# 3  Analysis population

Following ICH E3 guidance, we need to summarize the number of participants included in each efficacy analysis in Section 11.1, Data Sets Analysed.

``````library(haven) # Read SAS data
library(dplyr) # Manipulate data
library(tidyr) # Manipulate data
library(r2rtf) # Reporting in RTF format``````

In this chapter, we illustrate how to create a summary table for the analysis population for a study.

The first step is to read relevant datasets into R. For the analysis population table, all the required information is saved in the ADSL dataset. We can use the `haven` package to read the dataset.

``adsl <- read_sas("data-adam/adsl.sas7bdat")``

We illustrate how to prepare a report data for a simplified analysis population table using variables below:

• USUBJID: unique subject identifier
• ITTFL: intent-to-treat population flag
• EFFFL: efficacy population flag
• SAFFL: safety population flag
``````adsl %>%
select(USUBJID, ITTFL, EFFFL, SAFFL) %>%
#> # A tibble: 4 × 4
#>   USUBJID     ITTFL EFFFL SAFFL
#>   <chr>       <chr> <chr> <chr>
#> 1 01-701-1015 Y     Y     Y
#> 2 01-701-1023 Y     Y     Y
#> 3 01-701-1028 Y     Y     Y
#> 4 01-701-1033 Y     Y     Y``````

## 3.1 Helper functions

Before we write the analysis code, let’s discuss the possibility of reusing R code by writing helper functions.

As discussed in R for data science, “You should consider writing a function whenever you’ve copied and pasted a block of code more than twice”.

In Chapter 2, there are a few repeating steps to:

• Format the percentages using the `formatC()` function.
• Calculate the numbers and percentages by treatment arm.

We create two ad-hoc functions and use them to create the tables in the rest of this book.

To format numbers and percentages, we create a function called `fmt_num()`. It is a very simple function wrapping `formatC()`.

``````fmt_num <- function(x, digits, width = digits + 4) {
formatC(
x,
digits = digits,
format = "f",
width = width
)
}``````

The main reason to create the `fmt_num()` function is to enhance the readability of the analysis code.

For example, we can compare the two versions of code to format the percentage used in Chapter 2 and `fmt_num()`.

``````formatC(n / n() * 100,
digits = 1, format = "f", width = 5
)``````
``fmt_num(n / n() * 100, digits = 1)``

To calculate the numbers and percentages of participants by groups, we provide a simple (but not robust) wrapper function, `count_by()`, using the dplyr and tidyr package.

The function can be enhanced in multiple ways, but here we only focus on simplicity and readability. More details about writing R functions can be found in the STAT 545 course.

``````count_by <- function(data, # Input data set
grp, # Group variable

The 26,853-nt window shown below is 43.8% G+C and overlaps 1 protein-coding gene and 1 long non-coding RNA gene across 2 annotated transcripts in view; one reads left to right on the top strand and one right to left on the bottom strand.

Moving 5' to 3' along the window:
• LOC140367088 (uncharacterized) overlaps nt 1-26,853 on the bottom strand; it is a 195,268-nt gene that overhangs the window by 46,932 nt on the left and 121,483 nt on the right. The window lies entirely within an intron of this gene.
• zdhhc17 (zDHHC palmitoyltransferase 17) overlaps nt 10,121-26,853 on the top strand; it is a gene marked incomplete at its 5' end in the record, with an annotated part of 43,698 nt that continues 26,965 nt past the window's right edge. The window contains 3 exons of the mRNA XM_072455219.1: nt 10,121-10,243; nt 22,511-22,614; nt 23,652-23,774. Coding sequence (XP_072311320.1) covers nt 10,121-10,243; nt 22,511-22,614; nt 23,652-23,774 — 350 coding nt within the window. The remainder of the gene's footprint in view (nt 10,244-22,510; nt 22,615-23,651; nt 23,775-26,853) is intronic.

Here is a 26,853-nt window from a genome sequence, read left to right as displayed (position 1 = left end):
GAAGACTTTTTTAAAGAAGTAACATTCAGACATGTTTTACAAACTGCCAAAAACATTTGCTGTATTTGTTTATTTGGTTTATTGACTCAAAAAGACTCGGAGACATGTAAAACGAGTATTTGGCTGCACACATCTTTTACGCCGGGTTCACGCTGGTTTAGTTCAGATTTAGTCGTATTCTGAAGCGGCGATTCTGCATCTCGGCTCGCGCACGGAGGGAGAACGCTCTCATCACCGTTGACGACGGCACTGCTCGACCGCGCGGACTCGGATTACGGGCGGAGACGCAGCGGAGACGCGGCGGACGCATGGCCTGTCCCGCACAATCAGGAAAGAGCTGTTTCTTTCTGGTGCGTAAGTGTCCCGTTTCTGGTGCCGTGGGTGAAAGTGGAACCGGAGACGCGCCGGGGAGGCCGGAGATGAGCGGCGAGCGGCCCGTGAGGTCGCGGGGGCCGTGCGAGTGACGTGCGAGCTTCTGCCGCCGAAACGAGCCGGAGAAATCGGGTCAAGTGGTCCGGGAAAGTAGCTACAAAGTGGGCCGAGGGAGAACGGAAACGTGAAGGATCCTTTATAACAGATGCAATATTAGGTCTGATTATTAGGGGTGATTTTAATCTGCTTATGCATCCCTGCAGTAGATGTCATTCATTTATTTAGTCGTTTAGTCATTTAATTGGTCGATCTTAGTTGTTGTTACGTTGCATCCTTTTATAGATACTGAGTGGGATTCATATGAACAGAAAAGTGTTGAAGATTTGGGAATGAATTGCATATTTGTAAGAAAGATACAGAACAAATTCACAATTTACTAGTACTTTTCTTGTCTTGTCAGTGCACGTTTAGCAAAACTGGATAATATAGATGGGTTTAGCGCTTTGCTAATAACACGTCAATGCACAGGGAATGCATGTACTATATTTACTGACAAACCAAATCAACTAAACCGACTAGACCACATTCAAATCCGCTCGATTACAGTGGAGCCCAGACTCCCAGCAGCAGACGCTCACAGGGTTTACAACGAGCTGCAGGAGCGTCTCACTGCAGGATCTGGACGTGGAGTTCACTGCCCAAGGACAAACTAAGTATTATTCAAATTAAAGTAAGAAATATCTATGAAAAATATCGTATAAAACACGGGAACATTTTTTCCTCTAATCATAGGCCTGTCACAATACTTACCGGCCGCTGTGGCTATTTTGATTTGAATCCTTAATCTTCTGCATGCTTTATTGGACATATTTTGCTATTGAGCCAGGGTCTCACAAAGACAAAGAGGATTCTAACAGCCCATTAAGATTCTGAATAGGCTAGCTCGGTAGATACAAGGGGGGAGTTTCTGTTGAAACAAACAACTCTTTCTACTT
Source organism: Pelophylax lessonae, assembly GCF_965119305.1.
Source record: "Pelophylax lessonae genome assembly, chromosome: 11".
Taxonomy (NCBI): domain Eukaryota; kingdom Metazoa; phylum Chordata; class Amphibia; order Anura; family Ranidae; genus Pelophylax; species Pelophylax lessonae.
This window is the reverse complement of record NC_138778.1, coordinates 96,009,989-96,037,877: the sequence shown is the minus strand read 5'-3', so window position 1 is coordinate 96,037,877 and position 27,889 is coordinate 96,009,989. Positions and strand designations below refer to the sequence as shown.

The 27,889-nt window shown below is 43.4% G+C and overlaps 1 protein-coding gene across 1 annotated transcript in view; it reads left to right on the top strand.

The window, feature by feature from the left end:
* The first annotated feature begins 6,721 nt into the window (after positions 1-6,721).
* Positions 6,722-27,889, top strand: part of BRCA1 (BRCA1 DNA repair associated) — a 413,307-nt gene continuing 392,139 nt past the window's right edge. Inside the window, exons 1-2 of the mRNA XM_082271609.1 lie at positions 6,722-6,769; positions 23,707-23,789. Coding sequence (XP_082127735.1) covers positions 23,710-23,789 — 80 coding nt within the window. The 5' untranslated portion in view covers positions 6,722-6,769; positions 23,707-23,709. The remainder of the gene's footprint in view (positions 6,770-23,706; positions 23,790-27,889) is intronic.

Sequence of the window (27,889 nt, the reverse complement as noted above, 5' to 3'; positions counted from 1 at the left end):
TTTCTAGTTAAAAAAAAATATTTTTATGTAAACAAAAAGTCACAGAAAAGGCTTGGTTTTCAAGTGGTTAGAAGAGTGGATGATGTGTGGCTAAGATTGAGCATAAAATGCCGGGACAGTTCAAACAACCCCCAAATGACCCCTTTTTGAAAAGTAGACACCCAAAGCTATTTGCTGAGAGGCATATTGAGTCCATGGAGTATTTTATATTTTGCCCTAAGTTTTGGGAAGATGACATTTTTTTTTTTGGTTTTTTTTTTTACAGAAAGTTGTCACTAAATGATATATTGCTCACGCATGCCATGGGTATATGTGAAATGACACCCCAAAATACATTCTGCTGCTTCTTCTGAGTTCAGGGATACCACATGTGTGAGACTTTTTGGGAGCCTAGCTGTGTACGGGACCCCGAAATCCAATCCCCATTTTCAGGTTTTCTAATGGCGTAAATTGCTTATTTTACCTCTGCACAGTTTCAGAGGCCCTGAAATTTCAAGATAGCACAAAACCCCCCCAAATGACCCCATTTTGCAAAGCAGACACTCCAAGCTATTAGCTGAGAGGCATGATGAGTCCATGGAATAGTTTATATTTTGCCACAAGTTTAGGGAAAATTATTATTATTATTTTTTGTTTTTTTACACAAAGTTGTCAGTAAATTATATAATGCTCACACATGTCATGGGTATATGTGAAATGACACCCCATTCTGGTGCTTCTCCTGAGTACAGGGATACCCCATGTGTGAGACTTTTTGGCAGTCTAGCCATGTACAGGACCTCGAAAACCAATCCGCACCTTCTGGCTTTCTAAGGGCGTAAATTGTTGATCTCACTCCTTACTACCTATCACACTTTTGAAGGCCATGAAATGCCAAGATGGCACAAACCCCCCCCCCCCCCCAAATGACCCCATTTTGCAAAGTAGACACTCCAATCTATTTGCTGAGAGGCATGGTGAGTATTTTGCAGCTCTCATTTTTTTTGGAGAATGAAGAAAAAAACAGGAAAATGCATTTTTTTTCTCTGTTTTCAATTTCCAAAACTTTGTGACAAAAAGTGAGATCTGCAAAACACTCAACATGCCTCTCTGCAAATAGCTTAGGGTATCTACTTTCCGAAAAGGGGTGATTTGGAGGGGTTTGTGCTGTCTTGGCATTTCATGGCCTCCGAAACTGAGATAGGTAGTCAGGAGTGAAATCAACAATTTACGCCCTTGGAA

var, # Analysis variable
var_label = var, # Analysis variable label
id = "USUBJID") { # Subject ID variable
data <- data %>% rename(grp = !!grp, var = !!var, id = !!id)

left_join(
count(data, grp, var),
count(data, grp, name = "tot"),
by = "grp",
) %>%
mutate(
pct = fmt_num(100 * n / tot, digits = 1),
n = fmt_num(n, digits = 0),
npct = paste0(n, " (", pct, ")")
) %>%
pivot_wider(
id_cols = var,
names_from = grp,
values_from = c(n, pct, npct),
values_fill = list(n = "0", pct = fmt_num(0, digits = 0))
) %>%
mutate(var_label = var_label)
}``````

By using the `count_by()` function, we can simplify the analysis code as below.

``````count_by(adsl, "TRT01PN", "EFFFL") %>%
select(-ends_with(c("_54", "_81")))
#> # A tibble: 2 × 5
#>   var   n_0    pct_0   npct_0         var_label
#>   <chr> <chr>  <chr>   <chr>          <chr>
#> 1 N     "   7" "  8.1" "   7 (  8.1)" EFFFL
#> 2 Y     "  79" " 91.9" "  79 ( 91.9)" EFFFL``````

## 3.2 Analysis code

With the helper function `count_by`, we can easily prepare a report dataset as

``````# Derive a randomization flag

var_label = "Participants in Population"
) %>%
select(var_label, starts_with("n_"))``````
``````pop1 <- bind_rows(
var_label = "Participants included in ITT population"
),
var_label = "Participants included in efficacy population"
),
var_label = "Participants included in safety population"
)
) %>%
filter(var == "Y") %>%
select(var_label, starts_with("npct_"))``````

Now we combine individual rows into one table for reporting purpose. `tbl_pop` is used as input for r2rtf to create the final report.

``````names(pop) <- gsub("n_", "npct_", names(pop))
tbl_pop <- bind_rows(pop, pop1)

tbl_pop %>% select(var_label, npct_0)
#> # A tibble: 4 × 2
#>   var_label                                    npct_0
#>   <chr>                                        <chr>
#> 1 Participants in Population                   "  86"
#> 2 Participants included in ITT population      "  86 (100.0)"
#> 3 Participants included in efficacy population "  79 ( 91.9)"
#> 4 Participants included in safety population   "  86 (100.0)"``````

We define the format of the output using code below.

``````rel_width <- c(2, rep(1, 3))
colheader <- " | Placebo | Xanomeline line Low Dose| Xanomeline line High Dose"
tbl_pop %>%
# Table title
rtf_title(
"Summary of Analysis Sets",
"(All Participants Randomized)"
) %>%
# First row of column header
col_rel_width = rel_width
) %>%
# Second row of column header
rtf_colheader(" | n (%) | n (%) | n (%)",
border_top = "",
col_rel_width = rel_width
) %>%
# Table body
rtf_body(
col_rel_width = rel_width,
text_justification = c("l", rep("c", 3))
) %>%
# Encoding RTF syntax
rtf_encode() %>%
# Save to a file
write_rtf("tlf/tbl_pop.rtf")``````

The procedure to generate an analysis population table can be summarized as follows:

• Step 1: Read data (i.e., `adsl`) into R.
• Step 2: Bind the counts/percentages of the ITT population, the efficacy population, and the safety population by row using the `count_by()` function.
• Step 3: Format the output from Step 2 using r2rtf.